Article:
Tech Talk: Cross-Platform Messaging using Google Cloud Messaging

Back in 2010, Google introduced C2DM (Cloud to Device Messaging) as a way to push messages from cloud to Android powered devices. This service was eventually replaced by GCM (Google Cloud Messaging). C2DM is now deprecated & the service will be shut down completely on 20 Oct 2015.

Screen shot 2015-09-25 at 4.11.38 PM

The GCM focuses on addressing some of the problems in C2DM as mentioned below:

  • Developers had to sign-up for C2DM using a form & the access would be provided through e-mail after a few days. GCM just requires that you enable it from Google Developer Console & the access is immediately granted.
  • GCM doesn’t have a quota based system.
  • GCM is built keeping in mind device’s battery efficiency.
  • GCM provides rich set of APIs. API libraries are available for each platform.

GCM has progressively added features over the years. The latest version as of this writing supports the following features.


Supports Android, iOS & Chrome platforms. The advantage here is that app server needs to communicate with one server viz, GCM rather than multiple servers e.g., APNS. iOS apps can communicate via APNs bridge or independently. Chrome apps & extensions can leverage messaging services.

Group messaging

Groups of up to 20 devices can be created. It is easy to add/remove devices from the group. This is useful to message/sync connected devices belonging to the same user.

Topic messaging

Allows to send messages only to devices that have opted-in to a particular topic. This uses a PubSub model. Receivers subscribe to a topic. Producers publish to a topic. For example, users of a sports app could opt-in to receive messages regarding 20-20 format Cricket matches only.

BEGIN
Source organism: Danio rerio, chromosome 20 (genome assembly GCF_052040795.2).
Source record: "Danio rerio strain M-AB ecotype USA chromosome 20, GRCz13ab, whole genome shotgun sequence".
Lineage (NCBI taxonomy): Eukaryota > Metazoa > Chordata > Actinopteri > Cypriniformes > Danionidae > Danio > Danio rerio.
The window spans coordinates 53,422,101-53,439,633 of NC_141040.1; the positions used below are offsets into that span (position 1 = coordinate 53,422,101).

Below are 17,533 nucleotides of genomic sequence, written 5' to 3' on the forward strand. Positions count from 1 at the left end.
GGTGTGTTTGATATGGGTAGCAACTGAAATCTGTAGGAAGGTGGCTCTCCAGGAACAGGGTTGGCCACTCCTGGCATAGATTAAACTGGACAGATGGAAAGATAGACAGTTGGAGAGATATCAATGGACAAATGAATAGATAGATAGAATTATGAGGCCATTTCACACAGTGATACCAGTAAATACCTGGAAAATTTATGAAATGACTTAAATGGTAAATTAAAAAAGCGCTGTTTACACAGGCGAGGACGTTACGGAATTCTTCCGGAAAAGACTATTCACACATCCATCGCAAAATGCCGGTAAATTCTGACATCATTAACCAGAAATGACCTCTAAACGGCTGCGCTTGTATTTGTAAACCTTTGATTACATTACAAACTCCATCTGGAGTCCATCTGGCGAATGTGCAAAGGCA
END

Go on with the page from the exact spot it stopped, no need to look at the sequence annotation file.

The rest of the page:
Upstream messaging

In addition to using HTTP for downstream messaging, XMPP can be used for duplex (downstream & upstream) communication. On the server, the asynchronous nature of XMPP allows you to send more messages with fewer resources. On the device, since the connection is reused for sending/receiving,this improves battery life.


There are several aspects that can be used to control the lifespan of the message. Message priority can be changed. The TTL option decides how long the message is saved on the GCM server before it is discarded (message is stored until it is delivered to the device). The GCM server will wait until the device wakes up, before delivering the message, if delay-while-idle option is set.


A collapsible message is a message that may be replaced by a new message containing the same collapse key if it has yet to be delivered to the device. Ping messages which request the device to sync/refresh its data or breaking news message in a news app are such candidates.

Batch requests

GCM supports sending multicast messages for up to 1000 devices using a single request. This can conserve app server resources.

Multiple app servers

Multiple app servers can send messages to the same app on a device by sharing the registration id. For example, content aggregation apps can receive messages from multiple content sources.


Google’s cloud messaging has come a long way from simplistic downstream messaging to the sophisticated messaging system it is today. It would be nice if the limits applicable on the number of topic subscriptions & group size are removed.

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